Special to The Daily Record//May 14, 2018
By Special to The Daily Record
//May 14, 2018
Health Policy Director
Advocates for Children and Youth
After earning her law degree at the University of Maryland School of Law, Ann Davis spent nearly 20 years building a successful family law practice.
But about 10 years ago, she gave up family law and earned her Master of Public Health at the Johns Hopkins University Bloomberg School of Public Health.
Since then, she has crafted a second successful career as a public health expert.
Davis stayed on at Bloomberg after she got her degree and eventually helped create and then teach at the school’s Clinic for Public Health Law and Policy. The program was a first-of-its-kind course in the country at a school of public health.
Students at the clinic, Davis said, are taught how to create legal and policy interventions to solve “real, current and compelling public health problems.” But their work is more than just a class project. The student’s information and strategies are passed on to policy-makers, advocates and public health practitioners.
The clinic, for example, was the first to notify the Federal Food and Drug Administration about the large amounts of caffeine in snack foods, packaged breakfasts and candy marketed to children.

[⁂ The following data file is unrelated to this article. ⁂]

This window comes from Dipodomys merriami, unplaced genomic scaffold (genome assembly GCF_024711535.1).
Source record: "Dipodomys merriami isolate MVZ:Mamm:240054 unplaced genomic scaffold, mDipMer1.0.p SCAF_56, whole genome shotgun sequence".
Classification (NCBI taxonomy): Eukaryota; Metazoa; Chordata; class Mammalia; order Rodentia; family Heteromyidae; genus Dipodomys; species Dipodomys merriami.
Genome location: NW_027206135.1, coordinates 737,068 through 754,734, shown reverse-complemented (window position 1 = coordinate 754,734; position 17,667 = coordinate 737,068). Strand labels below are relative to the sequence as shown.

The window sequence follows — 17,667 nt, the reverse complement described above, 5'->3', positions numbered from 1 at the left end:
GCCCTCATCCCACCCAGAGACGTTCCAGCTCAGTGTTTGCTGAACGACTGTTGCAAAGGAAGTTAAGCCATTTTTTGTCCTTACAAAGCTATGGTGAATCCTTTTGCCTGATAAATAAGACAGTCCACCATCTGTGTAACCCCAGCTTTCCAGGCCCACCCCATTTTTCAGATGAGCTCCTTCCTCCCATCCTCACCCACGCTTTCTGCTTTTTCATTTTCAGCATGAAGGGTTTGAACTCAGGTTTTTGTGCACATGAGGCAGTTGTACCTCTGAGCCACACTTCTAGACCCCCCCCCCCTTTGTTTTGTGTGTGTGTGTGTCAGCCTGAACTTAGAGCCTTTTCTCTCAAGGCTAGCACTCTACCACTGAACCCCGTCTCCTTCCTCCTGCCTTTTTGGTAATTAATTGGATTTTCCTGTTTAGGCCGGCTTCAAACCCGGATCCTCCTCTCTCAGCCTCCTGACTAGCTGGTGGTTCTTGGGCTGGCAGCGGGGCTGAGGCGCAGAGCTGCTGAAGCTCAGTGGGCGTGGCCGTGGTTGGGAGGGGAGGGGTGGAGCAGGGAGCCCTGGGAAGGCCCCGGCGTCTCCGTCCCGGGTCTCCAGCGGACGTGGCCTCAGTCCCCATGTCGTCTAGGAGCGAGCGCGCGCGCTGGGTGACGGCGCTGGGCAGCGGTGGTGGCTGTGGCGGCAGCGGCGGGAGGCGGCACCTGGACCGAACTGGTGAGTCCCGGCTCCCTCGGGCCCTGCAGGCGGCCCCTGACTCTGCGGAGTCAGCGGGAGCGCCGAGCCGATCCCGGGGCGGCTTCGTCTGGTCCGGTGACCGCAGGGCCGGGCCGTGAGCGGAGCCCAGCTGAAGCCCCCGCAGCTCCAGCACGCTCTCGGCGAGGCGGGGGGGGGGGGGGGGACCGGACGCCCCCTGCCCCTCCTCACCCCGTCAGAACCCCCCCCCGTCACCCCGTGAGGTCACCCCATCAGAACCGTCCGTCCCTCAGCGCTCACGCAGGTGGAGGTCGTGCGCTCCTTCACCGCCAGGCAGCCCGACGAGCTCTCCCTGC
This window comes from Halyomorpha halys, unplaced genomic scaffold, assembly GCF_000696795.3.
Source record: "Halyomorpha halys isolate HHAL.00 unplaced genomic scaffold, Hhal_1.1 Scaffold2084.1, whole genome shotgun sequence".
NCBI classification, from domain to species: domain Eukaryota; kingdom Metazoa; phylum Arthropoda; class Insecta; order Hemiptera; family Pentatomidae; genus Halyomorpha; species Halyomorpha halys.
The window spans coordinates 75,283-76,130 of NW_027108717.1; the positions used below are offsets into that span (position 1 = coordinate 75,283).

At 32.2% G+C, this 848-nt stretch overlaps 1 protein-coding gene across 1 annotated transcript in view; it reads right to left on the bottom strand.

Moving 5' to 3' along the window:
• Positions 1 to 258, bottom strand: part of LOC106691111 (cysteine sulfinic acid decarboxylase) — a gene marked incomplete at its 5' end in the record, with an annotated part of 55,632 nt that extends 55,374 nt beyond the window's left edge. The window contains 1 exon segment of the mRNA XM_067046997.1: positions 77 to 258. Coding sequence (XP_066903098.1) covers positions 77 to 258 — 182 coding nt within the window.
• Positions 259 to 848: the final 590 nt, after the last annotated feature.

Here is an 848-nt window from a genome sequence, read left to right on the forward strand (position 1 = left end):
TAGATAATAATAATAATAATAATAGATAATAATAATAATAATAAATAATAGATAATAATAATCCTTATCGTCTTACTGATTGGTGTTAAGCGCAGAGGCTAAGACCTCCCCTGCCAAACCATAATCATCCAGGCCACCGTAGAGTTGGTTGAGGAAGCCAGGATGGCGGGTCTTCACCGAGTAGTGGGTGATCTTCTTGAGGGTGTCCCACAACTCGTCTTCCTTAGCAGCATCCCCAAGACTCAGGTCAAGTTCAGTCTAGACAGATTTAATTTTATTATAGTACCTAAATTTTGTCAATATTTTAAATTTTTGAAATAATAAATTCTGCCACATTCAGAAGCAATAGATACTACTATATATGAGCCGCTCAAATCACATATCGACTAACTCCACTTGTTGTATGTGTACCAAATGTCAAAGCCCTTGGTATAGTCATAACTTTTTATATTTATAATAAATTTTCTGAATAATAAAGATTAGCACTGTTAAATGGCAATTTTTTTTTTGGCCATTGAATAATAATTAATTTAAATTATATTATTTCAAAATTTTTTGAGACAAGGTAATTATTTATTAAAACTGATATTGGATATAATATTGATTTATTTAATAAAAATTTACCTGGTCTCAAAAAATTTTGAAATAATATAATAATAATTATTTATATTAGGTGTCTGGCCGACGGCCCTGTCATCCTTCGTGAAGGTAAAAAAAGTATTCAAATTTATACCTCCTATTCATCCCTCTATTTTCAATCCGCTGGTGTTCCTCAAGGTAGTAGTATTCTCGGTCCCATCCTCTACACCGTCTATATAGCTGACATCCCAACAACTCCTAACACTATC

Clinic students also drafted a model law on the use of “smart guns” to cut down on gun violence. The proposal was distributed to governors and big city mayors throughout the country by then-Vice President Joe Biden at a White House summit on gun violence, and a version of it is making its way through the New Jersey legislature.
Davis also is health policy director for Advocates for Children and Youth, a Baltimore organization that advocates and offers policy advice aimed at improving the lives of Maryland children.
In that role, Davis led an effort to secure dental benefits for older foster care youths in Maryland under the Affordable Care Act, getting the cutoff age raised from 21 to 26.
Also in that role, Davis has served as a mentor to student interns. In one instance, she and a student created a pilot program to reduce tardiness and chronic absenteeism among high school students.
“I get great satisfaction from working with students and take pride in the contributions they have been able to make in the community and policy sphere,” Davis said.
In 2017, Gov. Larry Hogan appointed Davis to the Lead Poisoning Prevention Commission. She also was recently appointed to the Standing Advisory Committee of the Maryland Health Benefit Exchange.
Davis is deeply involved with the Jewish Women’s Giving Foundation, a philanthropic program of the Associated Jewish Charities that promotes social change by addressing the challenges facing women and girls in Baltimore and around the world.
Davis “has chosen a unique and dynamic way to make her mark in the legal community,” said Dr. Joshua M. Sharfstein, a professor and associate dean in the Johns Hopkins Bloomberg School of Public Health. “Her commitment is inspiring to those around her and dedication to improving the lives of vulnerable children and adults reflects well on all her colleagues.”